A musician’s nightmares about damaging equipment or being unable to find the scheduled venue might normally be the result of nerves.

Jessica Boullion
Nomo will perform at the Half Ass Saturday at 9:30 p.m. (Courtesy of Elliot Bergman)

But that’s definitely not the case for Elliot Bergman. As the frontman of African-influenced polyrhythmic jazz band Nomo, Bergman claims these recent dreams are more the result of excitement than anxiety. After taking a brief hiatus, the band will kick off their U.S. tour in Ann Arbor – the group’s birthplace – this Saturday at 9:30 p.m. at the Half Ass in East Quadrangle Residence Hall.

On the eve of their sophomore release, New Tunes, Nomo will go on tour with His Name Is Alive this summer to promote their dance-party sound. Hitting places such as New York and San Francisco, and even making a stop in New Orleans, Nomo plans on spreading their feel-good vibe across the country.

So why pick a small venue like the Half Ass to kick off the tour?

“I’ve been trying to get the gig at the Half Ass for two years,” Bergman said. “All our friends run it, so it’s almost like playing in our living room.”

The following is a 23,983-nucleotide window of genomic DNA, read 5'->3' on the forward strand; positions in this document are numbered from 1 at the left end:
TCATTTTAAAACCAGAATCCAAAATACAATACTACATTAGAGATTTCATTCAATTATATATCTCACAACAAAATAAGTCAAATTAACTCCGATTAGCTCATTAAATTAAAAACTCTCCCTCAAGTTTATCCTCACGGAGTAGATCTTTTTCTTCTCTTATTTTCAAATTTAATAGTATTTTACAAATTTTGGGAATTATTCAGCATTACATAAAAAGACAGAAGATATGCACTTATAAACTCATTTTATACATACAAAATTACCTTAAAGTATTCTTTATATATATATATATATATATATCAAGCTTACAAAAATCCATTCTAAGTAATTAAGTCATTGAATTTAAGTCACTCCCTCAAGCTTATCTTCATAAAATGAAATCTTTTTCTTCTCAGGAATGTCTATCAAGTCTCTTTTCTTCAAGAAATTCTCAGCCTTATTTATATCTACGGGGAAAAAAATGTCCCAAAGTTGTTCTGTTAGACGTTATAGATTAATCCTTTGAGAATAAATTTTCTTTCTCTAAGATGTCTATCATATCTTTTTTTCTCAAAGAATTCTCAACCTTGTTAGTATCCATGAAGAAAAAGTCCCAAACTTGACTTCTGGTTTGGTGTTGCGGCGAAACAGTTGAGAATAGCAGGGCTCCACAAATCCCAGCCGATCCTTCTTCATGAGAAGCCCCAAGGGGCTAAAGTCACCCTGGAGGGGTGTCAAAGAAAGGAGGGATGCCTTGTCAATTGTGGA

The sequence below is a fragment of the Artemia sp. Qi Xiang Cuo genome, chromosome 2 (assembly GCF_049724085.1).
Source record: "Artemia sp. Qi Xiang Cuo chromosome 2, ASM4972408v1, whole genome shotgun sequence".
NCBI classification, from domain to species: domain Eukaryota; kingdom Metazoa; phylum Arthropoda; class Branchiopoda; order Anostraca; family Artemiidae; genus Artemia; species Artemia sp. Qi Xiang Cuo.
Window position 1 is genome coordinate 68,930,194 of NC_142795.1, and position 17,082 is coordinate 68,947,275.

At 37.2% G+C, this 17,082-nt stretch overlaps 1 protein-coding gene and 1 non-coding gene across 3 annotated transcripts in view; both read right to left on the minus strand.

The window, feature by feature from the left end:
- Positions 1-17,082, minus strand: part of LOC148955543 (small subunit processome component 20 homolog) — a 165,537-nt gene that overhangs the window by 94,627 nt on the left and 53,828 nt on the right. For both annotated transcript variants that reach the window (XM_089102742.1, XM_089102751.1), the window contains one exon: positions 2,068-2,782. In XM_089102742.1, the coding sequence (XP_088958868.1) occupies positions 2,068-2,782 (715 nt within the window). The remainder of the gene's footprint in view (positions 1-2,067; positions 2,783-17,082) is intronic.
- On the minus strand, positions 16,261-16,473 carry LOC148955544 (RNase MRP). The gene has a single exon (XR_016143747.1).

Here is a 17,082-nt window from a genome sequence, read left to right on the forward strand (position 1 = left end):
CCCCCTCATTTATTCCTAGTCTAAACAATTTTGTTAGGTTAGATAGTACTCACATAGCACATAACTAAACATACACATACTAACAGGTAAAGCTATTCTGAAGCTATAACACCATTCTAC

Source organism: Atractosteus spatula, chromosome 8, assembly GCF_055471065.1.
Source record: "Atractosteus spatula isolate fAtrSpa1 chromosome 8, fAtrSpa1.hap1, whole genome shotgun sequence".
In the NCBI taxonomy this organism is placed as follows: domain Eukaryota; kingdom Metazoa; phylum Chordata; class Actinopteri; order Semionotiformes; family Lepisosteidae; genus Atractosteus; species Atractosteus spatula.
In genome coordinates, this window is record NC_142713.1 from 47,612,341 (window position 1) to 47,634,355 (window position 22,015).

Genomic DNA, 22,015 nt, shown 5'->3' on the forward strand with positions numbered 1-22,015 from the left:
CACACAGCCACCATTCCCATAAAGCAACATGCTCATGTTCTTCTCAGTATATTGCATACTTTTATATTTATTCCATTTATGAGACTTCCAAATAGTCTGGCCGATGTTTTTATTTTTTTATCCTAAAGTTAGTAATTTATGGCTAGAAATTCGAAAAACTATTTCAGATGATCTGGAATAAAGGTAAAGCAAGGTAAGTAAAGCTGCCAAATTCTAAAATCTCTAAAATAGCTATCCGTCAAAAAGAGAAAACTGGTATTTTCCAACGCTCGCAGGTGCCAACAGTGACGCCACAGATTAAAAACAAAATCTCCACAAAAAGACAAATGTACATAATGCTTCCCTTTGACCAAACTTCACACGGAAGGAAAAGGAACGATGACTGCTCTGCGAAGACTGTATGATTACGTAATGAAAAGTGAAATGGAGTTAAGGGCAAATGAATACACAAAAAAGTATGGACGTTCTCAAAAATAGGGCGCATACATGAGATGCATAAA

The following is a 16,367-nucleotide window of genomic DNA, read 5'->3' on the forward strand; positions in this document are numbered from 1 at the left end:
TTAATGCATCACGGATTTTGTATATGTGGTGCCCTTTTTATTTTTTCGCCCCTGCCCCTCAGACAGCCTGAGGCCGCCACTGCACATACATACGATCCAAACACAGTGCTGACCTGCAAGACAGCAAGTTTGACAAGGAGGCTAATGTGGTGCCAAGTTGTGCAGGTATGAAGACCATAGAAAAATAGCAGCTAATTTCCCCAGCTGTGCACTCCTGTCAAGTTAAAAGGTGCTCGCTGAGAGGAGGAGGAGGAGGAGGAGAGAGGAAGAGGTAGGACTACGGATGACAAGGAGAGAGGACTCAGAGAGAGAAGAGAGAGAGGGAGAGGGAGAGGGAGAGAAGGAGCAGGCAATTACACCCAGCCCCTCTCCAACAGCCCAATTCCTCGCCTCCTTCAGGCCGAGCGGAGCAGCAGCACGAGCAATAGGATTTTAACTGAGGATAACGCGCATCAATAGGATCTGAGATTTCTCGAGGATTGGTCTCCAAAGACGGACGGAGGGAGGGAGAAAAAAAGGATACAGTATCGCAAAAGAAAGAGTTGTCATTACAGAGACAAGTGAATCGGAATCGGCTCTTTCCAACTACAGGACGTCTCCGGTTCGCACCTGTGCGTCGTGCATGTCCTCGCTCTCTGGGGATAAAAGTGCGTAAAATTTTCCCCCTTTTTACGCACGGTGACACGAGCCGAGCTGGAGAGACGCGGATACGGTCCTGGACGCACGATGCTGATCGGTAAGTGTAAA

Playing at a more intimate venue is ideal for Bergman. The Half-Ass allows the audience more of a chance to interact with the band – if you want to call it that.

It’s absolutely impossible to be a wallflower with the rhythm section of percussionists Dan Piccolo and Olman Piedra start laying down a groove.

“It’s not laid back at all; it’s exciting. People are dancing, jumping around, singing along and playing percussion instruments,” Bergman said. “It’s a highly participatory and ecstatic event, especially when we play in Ann Arbor.”

When the stage is filled with eight band members – sometimes more – playing an assortment of instruments that range from saxophone to thumb-pinao, the audience can’t escape the need to let go.

After being home in Chicago for a couple of weeks, Bergman is more than ready to hit the road and drive the few hours to Ann Arbor. When the band collects before a show, they go through a pre-game ritual.

“We just take a minute to get it together and get on the same page,” Bergman said. “We usually open the show with a free-bells jam.”

Nomo will also grace the Blind Pig May 13 if you happen to miss this show, and if that isn’t enough, their album New Tunes will drop May 9 from Ubiquity Records.

Saturday at 9:30 p.m.
At the Half Ass

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